If I believe that God created this world with such beauty and intricacy and cares about its welfare, then I have to believe that he cares for me. This is no revelation, but… the world is pretty big. And I have always found it easy to trust God with the world. I try to do my part in caring for the earth, but ultimately I trust that God knows what he’s doing and will sustain it for as long as he sees fit before sending Jesus back. If it’s so easy for me to trust my wise creator with the world, why is it so difficult for me to trust him with my life sometimes? I don’t have a neat little answer for that, but I think the tension in that question can help me as I seek to trust God more.

I think acknowledging God’s wisdom and power as creator can serve as a readily available reminder to me that God is trustworthy. God designed me and knows me, and not only that: he is with me. He is for me. He is aware of every aspect of my life, every cell in my body, every feeling I have– even the ones I can’t make sense of yet. But he doesn’t just watch, silently judging me for my shortcomings or mistakes. He sent the Son as a redeeming sacrifice and the Spirit as a constant companion and guide because he loves me and wants me to be connected to him. Christ intercedes on my behalf and the Spirit helps me to pray even when my troubles escape my understanding.

Based on what God reveals to us in his Word and through his Spirit, we can trust that in the depth of his wisdom and knowledge (beyond our understanding) there is righteousness. He is Creator. He is Love. He is Holy. He is Light. He is Spirit. He is Truth. Therefore, he is trustworthy, and it only makes sense for me to trust him with my life if I believe all those things about him. That’s what I want to work on this week. I have unanswered questions and messes that have yet to be cleaned up, but rather than turn to the anxiety my mind creates, I want to turn to the peace God offers when I trust in his wisdom.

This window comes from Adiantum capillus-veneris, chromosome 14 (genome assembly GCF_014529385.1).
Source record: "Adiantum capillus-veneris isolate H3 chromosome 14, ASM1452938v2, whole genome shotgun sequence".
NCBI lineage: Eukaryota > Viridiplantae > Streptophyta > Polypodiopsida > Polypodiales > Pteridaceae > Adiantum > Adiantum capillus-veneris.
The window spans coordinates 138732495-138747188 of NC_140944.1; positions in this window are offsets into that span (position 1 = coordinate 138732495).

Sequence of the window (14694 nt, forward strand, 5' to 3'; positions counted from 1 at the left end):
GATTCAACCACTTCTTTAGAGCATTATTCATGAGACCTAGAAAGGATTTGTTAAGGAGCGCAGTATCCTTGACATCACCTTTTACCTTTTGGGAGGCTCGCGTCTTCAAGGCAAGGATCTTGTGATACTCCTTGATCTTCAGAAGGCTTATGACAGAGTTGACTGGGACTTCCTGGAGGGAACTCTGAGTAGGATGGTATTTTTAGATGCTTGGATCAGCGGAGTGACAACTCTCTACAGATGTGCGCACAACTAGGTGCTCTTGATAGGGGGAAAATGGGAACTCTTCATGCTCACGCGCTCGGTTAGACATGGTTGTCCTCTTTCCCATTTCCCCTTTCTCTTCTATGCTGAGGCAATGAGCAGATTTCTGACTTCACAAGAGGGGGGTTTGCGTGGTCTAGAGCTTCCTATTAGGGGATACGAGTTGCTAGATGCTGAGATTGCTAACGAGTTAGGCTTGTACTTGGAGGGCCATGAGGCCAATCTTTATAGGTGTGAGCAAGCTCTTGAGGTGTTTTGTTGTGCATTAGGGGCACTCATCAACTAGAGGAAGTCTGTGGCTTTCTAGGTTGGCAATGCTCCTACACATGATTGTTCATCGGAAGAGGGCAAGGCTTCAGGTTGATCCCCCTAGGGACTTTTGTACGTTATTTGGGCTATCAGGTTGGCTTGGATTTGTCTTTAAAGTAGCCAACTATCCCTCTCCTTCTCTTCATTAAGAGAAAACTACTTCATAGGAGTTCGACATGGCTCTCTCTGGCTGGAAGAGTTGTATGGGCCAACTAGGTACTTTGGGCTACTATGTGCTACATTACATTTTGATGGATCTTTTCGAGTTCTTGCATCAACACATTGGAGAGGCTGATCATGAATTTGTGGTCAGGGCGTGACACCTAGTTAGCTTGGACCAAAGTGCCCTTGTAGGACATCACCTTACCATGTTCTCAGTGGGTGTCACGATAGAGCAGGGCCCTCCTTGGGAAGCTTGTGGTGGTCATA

I’m running out of time today, but aside from the Creator connection in this passage, I also want to mention verse 35: “Or who has given a gift to him that he might be repaid?” This is just more evidence of God’s power, grace, and trustworthiness to me. I need to be reminded that it’s God’s world and I’m just living in it. 😉 That he doesn’t need my help, but he lets me help for my own benefit and the benefit of the Kingdom.

Being involved in helping professions through my husband’s vocational ministry, my work with preschoolers, and my work with autism as a behavior analyst, I can fall into the trap of having a too-lofty opinion of myself. This isn’t an active “I’m the best” attitude, but presents itself in a sneakier way when I feel like I am the only one who can do this job, help this person, etc. and the world will fall off its axis if I ever stop. My work, while important, is a humble and meager offering compared to God’s goodness, power, wisdom, and care for people. It is God who gave me the gifts I’m using in my work in the first place, so it only makes sense that if I ever stopped doing it… he will make sure the work gets done! I have learned this lesson in the past when I’ve had to leave different jobs or ministry responsibilities behind, but I also want to remember the lesson while I’m in the midst of the work. My prayer is that I will remember to leave my work in God’s hands even while I’m doing it.